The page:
Interview with Emily Cavanagh, Author of The Bloom Girls

We’re talking today with Emily Cavanagh, Author of The Bloom Girls, a women’s fiction novel releasing on March 14!

Please describe what the story is about.

When the news of their father’s death reaches them, sisters Cal, Violet, and Suzy Bloom have to set aside their own personal crises, and their differences. Arriving in Maine, the Bloom sisters can’t help but revisit the past, confronting the allegations against their father that shattered their family nearly twenty years earlier. As they try to reconcile different versions of their childhood and search for common ground, they’re forced to look at their father’s life—and their own lives—with new eyes, or risk losing all they hold dear.

Share a teaser sentence or two from your novel.

“When Suzy Bloom first heard about her father’s death, she was making a cheese soufflé. In the stainless-steel test kitchen of the FoodArt offices, Suzy cracked egg after egg, straining the whites into one bowl and the sunny-yellow yolks into another.”

What do you want people to know about your book?

It’s a story about how a scandal impacts a family and what happens when members of the family each understand the events differently.

What did you learn about yourself while writing this novel?

I learned how much I enjoy writing from the perspective of characters I find a little unlikeable. Violet isn’t necessarily someone I’d be friends with, but she was a really fun character to write.

What was your timeline from drafting to publication?

The novel took about a year and half to write. I finished it sometime around the spring of 2015 and signed with my agent, Marlene Stringer, in November 2015. I signed a two-book contract with Lake Union in June of 2016.

What is your favorite part of writing (drafting characters, making up scenes, plotting, developing emotional turning points, etc). Why?

My favorite part is writing the first draft of a novel. During that stage, I still don’t know who the characters are or where the plot will go. Each time I sit down to write, I’m surprised by what happens.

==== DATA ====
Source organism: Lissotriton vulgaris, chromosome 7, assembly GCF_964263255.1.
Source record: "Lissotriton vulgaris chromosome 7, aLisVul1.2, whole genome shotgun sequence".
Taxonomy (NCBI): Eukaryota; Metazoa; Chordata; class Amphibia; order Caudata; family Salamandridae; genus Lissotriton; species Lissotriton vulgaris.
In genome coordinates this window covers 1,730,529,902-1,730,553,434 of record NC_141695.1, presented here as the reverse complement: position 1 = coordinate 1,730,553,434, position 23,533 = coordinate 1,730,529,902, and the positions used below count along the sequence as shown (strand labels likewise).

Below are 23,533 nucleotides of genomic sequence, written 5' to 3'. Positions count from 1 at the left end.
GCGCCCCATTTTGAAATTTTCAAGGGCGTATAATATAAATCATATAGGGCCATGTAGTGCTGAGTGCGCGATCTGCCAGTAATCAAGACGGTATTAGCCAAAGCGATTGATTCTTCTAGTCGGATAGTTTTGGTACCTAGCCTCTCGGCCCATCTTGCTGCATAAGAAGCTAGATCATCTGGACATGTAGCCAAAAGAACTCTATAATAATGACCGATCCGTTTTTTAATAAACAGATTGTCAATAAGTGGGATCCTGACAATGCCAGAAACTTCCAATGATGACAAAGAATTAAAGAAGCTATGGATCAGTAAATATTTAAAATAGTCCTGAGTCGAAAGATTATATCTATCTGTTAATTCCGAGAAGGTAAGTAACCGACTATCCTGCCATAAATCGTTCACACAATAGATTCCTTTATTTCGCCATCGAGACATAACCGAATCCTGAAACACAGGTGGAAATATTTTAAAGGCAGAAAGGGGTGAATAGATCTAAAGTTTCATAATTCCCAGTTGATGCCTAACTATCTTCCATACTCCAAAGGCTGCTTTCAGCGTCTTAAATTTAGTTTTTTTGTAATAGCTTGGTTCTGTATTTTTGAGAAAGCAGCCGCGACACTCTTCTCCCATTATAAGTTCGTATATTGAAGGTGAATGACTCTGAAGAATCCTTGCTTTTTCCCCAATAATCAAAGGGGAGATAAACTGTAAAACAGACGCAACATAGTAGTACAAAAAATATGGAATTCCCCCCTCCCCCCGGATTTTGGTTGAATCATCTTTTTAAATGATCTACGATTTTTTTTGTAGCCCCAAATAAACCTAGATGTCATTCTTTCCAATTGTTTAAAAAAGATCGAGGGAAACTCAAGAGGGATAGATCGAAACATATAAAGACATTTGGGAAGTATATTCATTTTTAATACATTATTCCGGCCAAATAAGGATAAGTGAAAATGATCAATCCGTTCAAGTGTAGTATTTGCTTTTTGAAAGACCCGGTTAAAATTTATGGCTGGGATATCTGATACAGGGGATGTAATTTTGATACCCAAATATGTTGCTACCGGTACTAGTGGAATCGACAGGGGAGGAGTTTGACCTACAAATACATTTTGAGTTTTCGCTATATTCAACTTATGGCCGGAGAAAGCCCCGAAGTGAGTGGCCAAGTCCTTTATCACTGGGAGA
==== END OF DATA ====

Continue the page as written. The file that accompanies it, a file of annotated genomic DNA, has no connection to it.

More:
Briefly, where did the idea for your book come from?

During graduate school I wrote a collection of short stories about the three sisters who narrate THE BLOOM GIRLS. The characters stuck with me and over ten years later, I wanted to write a novel that takes place years after a family is dismantled. Cal, Violet, and Suzy Bloom seemed like the best characters to tell the story.

When do you do your best thinking about your work in progress?

On the weekends I go for walks with my dog, and I tend to do my writing thinking during this time. On the rare occasions when I find myself on a long drive by myself, I’ll think about my work in progress. Because I do my best thinking through writing, I’ll often write my way through a problematic section in a novel, sort of “talking out loud” as I type.

Share something people may be surprised to know about you?

I wrote three novels and tried to get them all published before writing THE BLOOM GIRLS and signing with my agent. The journey to publication can be a long one.

What’s the best piece of writing advice you’ve ever gotten?

Send out query letters. Keep writing. Don’t be afraid of rejection.

What’s next?

I’m working on two books right now—one that’s a thriller that takes place on a fictional island very similar to Martha’s Vineyard (where I live) and another about four college friends who come together for a disastrous long weekend twenty years after graduation.

Which character do you relate to most?

There’s a little of me in each of the sisters. Cal’s life circumstances are the most like my own. Like Cal I’m the oldest of three, I have two young daughters, and I’ve struggled to balance work and family life. Cal is definitely more type-A than I am, but on my worst days, we’re probably pretty similar. Suzy is a people pleaser, which I can relate to. She doesn’t like confrontation and works hard to keep the peace. Violet and I aren’t alike in terms of personality, but we’re both writers and in relationships with men who are immigrants, though Luka is from the Czech Republic and my husband is from Ireland. Hopefully my own siblings don’t get as irritated with me as Suzy and Cal do with Violet!

From LIBRARY JOURNAL: “Cavanagh hits all the right notes with her characters. They are complicated and messy, one and all, which makes this an emotional and satisfying read. Those drawn to Anne Tyler and Elizabeth Berg will love this one.”—Jane Jorgenson, Madison P.L., WI


Emily Cavanagh – THE BLOOM GIRLS

A tender, heartfelt story of three sisters, their late father’s painful past, and the power of forgiveness.

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